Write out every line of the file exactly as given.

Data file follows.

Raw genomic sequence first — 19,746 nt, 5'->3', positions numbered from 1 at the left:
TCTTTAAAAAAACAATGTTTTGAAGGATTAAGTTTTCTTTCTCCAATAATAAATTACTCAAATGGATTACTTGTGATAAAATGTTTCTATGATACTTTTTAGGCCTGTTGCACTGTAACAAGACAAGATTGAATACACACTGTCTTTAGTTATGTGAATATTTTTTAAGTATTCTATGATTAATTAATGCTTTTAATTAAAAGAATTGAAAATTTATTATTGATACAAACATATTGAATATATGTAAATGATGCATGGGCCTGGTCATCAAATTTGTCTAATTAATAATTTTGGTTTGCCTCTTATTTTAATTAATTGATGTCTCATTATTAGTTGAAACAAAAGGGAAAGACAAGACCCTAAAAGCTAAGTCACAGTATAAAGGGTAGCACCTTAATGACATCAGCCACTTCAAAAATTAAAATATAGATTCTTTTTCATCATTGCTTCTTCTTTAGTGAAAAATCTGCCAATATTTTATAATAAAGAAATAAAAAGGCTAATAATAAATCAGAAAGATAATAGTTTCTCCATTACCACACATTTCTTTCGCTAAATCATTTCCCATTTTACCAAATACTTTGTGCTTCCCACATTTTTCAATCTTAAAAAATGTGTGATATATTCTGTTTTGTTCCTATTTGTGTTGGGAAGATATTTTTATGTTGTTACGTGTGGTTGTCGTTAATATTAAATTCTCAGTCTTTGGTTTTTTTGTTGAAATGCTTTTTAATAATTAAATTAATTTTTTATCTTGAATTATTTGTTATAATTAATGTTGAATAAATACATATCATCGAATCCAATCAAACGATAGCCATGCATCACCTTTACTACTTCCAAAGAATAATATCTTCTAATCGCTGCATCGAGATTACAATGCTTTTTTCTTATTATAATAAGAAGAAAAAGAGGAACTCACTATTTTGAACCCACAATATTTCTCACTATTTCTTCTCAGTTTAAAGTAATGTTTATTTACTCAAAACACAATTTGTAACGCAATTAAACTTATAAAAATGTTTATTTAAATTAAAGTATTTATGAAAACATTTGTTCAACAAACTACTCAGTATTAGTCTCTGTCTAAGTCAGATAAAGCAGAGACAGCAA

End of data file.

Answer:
Raw genomic sequence first — 19,746 nt, 5'->3', positions numbered from 1 at the left:
TCTTTAAAAAAACAATGTTTTGAAGGATTAAGTTTTCTTTCTCCAATAATAAATTACTCAAATGGATTACTTGTGATAAAATGTTTCTATGATACTTTTTAGGCCTGTTGCACTGTAACAAGACAAGATTGAATACACACTGTCTTTAGTTATGTGAATATTTTTTAAGTATTCTATGATTAATTAATGCTTTTAATTAAAAGAATTGAAAATTTATTATTGATACAAACATATTGAATATATGTAAATGATGCATGGGCCTGGTCATCAAATTTGTCTAATTAATAATTTTGGTTTGCCTCTTATTTTAATTAATTGATGTCTCATTATTAGTTGAAACAAAAGGGAAAGACAAGACCCTAAAAGCTAAGTCACAGTATAAAGGGTAGCACCTTAATGACATCAGCCACTTCAAAAATTAAAATATAGATTCTTTTTCATCATTGCTTCTTCTTTAGTGAAAAATCTGCCAATATTTTATAATAAAGAAATAAAAAGGCTAATAATAAATCAGAAAGATAATAGTTTCTCCATTACCACACATTTCTTTCGCTAAATCATTTCCCATTTTACCAAATACTTTGTGCTTCCCACATTTTTCAATCTTAAAAAATGTGTGATATATTCTGTTTTGTTCCTATTTGTGTTGGGAAGATATTTTTATGTTGTTACGTGTGGTTGTCGTTAATATTAAATTCTCAGTCTTTGGTTTTTTTGTTGAAATGCTTTTTAATAATTAAATTAATTTTTTATCTTGAATTATTTGTTATAATTAATGTTGAATAAATACATATCATCGAATCCAATCAAACGATAGCCATGCATCACCTTTACTACTTCCAAAGAATAATATCTTCTAATCGCTGCATCGAGATTACAATGCTTTTTTCTTATTATAATAAGAAGAAAAAGAGGAACTCACTATTTTGAACCCACAATATTTCTCACTATTTCTTCTCAGTTTAAAGTAATGTTTATTTACTCAAAACACAATTTGTAACGCAATTAAACTTATAAAAATGTTTATTTAAATTAAAGTATTTATGAAAACATTTGTTCAACAAACTACTCAGTATTAGTCTCTGTCTAAGTCAGATAAAGCAGAGACAGCAA